As an institution, Motlow State Community College supports equity, diversity, and inclusion. We condemn racism. We are walking the walk by investing in our employees, students, and communities, not just in the form of designated calendar celebrations or awareness campaigns, but with action. The death of George Floyd, on the heels of the deaths of Ahmaud Arbery and Breonna Taylor gives us all pause. Breathe. We all agree to the senselessness. Breathe. Our institution supports participatory non-violent activism and dialogues that drive from conversation, story, and innuendo toward action. Action born out of community. Action born out of unity. Action born out of humility and service to one another. Action. We will not utter words for the sake of words. Our words are not empty. We must intentionally take the steps to get comfortable with the uncomfortable.
During the week of June 15, Dr. Kevin McDonald, Vice President for Diversity, Equity and Inclusion at the University of Virginia and leading expert in higher education responses to crisis, will be meeting with the leadership of Motlow State Community College in a facilitated Zoom session. The topic will be related to Leading with Integrity in Response to Racial Inequalities in Higher Education. Our NIXLA (National Inclusive Excellence Leadership Academy) Fellows will be meeting also, and if you would like to join this 90-minute Zoom session, please email Ms. Brenda Cannon.
Begin with the end in mind, we must. Motlow Family, as a community, we have viewed, listened, and or participated in various conversations and actions at differing degrees. In our lifetime, we have perhaps witnessed and endured social injustice and inequity based on variables of ethnicity, gender, and belief systems. The broadness of courageous action necessitates more than dialogue or simply looking into a mirror. It calls for unity. The questions that need to be begged are not singular. The questions call you and me. The solutions will be paradigm shifting. My Grandfather R. reminded me of awareness every single time he was present, and today this awareness creates tone deafness. Our heightened consciousness is the music sought.
As your President, I will continue to wrap the arms of this institution around you. Know that this sense of protection is beyond duty and responsibility to you as employees, or to our students and our communities. Moreover, it is a deep sense to protect and shield you from harm and wretchedness. This does not happen alone, nor can one human being carry the weight of us all. However, as a group, we are more than capable of supporting justice, supporting each other, and supporting those whose voices need to be heard. Our Motlow is with you always.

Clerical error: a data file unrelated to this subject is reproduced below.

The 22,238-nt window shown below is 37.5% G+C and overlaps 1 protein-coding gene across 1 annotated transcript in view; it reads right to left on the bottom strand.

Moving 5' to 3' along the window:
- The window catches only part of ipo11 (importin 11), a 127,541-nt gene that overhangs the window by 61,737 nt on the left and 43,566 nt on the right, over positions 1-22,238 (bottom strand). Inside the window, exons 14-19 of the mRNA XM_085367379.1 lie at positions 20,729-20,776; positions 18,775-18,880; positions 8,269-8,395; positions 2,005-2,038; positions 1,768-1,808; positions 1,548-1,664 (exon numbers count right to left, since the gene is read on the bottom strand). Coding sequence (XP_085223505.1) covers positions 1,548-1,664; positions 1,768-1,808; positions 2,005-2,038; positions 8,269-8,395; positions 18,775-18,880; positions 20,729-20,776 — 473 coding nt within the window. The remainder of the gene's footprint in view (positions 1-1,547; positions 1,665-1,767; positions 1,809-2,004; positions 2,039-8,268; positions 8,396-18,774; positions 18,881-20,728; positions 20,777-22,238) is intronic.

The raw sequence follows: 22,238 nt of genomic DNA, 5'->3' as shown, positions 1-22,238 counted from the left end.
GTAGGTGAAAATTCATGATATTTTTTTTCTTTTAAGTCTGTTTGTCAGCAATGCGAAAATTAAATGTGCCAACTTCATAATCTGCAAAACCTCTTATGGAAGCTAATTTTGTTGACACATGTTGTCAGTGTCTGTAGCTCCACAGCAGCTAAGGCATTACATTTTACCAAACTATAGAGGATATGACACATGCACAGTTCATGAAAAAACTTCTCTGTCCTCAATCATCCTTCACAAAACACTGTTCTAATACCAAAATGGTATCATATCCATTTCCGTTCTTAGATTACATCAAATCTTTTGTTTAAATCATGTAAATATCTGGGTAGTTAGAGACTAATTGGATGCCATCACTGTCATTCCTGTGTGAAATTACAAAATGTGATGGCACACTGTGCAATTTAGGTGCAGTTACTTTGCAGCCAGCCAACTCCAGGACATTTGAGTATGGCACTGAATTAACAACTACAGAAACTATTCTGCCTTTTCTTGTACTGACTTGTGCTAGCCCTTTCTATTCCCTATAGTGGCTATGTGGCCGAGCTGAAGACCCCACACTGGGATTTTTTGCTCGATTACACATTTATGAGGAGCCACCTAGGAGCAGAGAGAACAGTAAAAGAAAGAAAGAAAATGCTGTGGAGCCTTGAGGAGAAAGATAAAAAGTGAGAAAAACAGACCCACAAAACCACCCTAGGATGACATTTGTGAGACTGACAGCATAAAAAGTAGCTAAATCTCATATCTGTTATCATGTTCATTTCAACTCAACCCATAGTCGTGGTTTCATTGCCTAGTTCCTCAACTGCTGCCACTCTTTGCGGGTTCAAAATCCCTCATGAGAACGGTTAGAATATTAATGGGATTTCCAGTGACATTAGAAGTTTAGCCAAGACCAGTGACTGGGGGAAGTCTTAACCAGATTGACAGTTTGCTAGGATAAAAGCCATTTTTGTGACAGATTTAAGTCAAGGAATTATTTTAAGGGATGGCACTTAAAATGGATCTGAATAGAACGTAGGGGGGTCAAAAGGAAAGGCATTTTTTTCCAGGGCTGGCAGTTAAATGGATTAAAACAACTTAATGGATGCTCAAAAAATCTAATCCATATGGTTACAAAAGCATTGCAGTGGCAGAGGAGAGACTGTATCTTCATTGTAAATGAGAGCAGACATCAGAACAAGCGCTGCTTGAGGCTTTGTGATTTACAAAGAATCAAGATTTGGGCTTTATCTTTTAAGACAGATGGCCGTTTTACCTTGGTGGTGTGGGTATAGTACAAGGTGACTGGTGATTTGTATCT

As an African American man, with multiple ethnic group ancestry, I believe in humanity. Like some of you, I am a father, husband, and son. Like you, I know I cannot be anything that I am not. Like you, I wrestle with pain and anguish. Like you, I’m wrestling with the words to communicate with those I love. Like you, in some way, shape, or form, I’ve wrestled with that sense of Lisa Delpit’s “otherness” my entire life. I will rest on my values of integrity, service before self, and excellence in all I do. Like you, I have been taught to love, listen, and learn. Let’s move together with respect.
At the time of this writing, it was a late night per usual and my home was quiet. The still of night is when I usually plan, put pen to paper to diagram, and take stock of the present. I think of us. The noise of the day was delayed away in its creases until dawn. I watched a rocket launch Saturday before last. Space X and NASA are huge achievements. I watched my child play. I learned more about my family that week. Outwardly and inwardly, I know grace. We are all grateful for what hard work produces, but I have watched my country continue to burn today too. My country is being looted; Nashville, TN was set afire. Our fellow citizens in and outside the region are paralyzed in fear. I am disappointed. I am hurting. I am vulnerable. I feel a sense of helplessness. I am human. However, I, too, know I’m not alone. I ask us to lean in deeper, and I, too, will lean in further. Let’s continue to learn and elevate our communications and actions.
Coast to Midwest to other Coast, citizens are tired. Tired of negativity. Tired of pandemic. Tired of hateful and condescending rhetoric. I am most certain people are tired of being tired. Mental degradation has taken its toll on us all. Our Nation, as a whole, now sees the outcomes of repeated socio emotional negligence. This is about a lot of different things, but at its core, it’s about humanity. My lens is not important. My question of, “How does the vertical integration of emerging technology and information communication technologies improve the human condition?” is not important to me right now. That question was very important to me a few months ago. That question drove me. I am asking different questions now. Much has emerged now, and we will calibrate this successful future together. Be assured, I still know where we are headed. I am encouraged that we will come out of this stronger. I am compelled to believe in the best of us.
In all of our pasts, Elders whispered into our ears while we slept of making truths conscious. Were we numb to atrocities acted out against those who exist in a world where groups are misidentified and marginalized? I know I am not alone with these thoughts and neither are you. Motlow Family, you matter to me. I needed to say that. I needed to share these thoughts with you all. Let’s not just say something, let’s do something. We are and we will continue with action. Thank you for all you do, especially what goes unnoticed, unreported, and invisible in support of others. You are all appreciated.
One College. One Community. One Motlow.